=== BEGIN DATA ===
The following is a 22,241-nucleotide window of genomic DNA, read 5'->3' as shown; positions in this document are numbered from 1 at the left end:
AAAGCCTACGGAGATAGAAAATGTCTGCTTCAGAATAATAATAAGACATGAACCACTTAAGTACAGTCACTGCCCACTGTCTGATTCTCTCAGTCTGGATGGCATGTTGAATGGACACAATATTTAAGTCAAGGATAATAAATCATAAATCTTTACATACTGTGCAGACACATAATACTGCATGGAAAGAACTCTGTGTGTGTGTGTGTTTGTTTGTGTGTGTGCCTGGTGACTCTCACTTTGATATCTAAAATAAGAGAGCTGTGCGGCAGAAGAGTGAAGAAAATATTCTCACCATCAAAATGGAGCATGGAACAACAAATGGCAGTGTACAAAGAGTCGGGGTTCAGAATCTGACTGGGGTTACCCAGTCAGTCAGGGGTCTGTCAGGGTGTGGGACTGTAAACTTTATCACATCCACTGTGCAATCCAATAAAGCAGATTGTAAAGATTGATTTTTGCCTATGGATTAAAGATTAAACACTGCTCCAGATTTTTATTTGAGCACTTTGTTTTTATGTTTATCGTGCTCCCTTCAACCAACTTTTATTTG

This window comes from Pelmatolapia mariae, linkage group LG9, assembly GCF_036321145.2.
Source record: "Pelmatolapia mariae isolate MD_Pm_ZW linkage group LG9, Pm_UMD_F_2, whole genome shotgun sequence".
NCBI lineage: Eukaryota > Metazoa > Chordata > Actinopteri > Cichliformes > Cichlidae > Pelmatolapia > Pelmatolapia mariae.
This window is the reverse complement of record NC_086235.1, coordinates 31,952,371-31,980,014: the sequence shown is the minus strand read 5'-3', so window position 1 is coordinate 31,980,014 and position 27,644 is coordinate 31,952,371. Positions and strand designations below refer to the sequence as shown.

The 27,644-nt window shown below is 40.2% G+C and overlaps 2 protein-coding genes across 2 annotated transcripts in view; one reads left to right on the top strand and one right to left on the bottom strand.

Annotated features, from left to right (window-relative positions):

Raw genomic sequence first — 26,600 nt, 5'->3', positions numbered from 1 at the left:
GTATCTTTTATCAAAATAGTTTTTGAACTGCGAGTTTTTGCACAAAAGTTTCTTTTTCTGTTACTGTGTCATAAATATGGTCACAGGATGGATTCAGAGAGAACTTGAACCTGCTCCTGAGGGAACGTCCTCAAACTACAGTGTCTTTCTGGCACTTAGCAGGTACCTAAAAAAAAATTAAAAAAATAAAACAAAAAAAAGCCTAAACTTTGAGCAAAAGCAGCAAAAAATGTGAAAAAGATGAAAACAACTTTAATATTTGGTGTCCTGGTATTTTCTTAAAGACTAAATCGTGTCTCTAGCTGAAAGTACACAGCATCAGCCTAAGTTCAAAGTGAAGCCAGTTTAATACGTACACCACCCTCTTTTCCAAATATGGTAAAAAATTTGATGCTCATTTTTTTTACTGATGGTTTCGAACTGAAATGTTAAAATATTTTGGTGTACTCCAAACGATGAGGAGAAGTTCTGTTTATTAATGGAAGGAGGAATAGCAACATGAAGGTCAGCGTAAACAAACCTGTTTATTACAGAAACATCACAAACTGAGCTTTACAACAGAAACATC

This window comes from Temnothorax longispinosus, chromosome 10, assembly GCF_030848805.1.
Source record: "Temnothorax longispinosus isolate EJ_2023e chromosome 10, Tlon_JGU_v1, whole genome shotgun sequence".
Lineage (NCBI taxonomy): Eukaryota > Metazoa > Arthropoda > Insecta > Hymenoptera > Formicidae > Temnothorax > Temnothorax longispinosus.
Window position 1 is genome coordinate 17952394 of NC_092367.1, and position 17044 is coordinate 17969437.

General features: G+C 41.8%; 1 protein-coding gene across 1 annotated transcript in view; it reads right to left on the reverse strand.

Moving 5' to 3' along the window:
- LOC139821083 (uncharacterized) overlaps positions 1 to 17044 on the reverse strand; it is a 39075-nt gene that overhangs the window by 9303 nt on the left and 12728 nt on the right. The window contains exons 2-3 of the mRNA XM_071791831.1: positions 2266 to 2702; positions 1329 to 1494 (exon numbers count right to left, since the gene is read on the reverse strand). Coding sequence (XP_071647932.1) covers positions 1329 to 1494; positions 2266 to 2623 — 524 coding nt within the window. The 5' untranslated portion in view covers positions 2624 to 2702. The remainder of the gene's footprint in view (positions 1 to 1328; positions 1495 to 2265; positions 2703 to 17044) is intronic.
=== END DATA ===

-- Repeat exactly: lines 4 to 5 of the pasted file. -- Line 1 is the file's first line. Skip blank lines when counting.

Source record: "Pelmatolapia mariae isolate MD_Pm_ZW linkage group LG9, Pm_UMD_F_2, whole genome shotgun sequence".
NCBI lineage: Eukaryota > Metazoa > Chordata > Actinopteri > Cichliformes > Cichlidae > Pelmatolapia > Pelmatolapia mariae.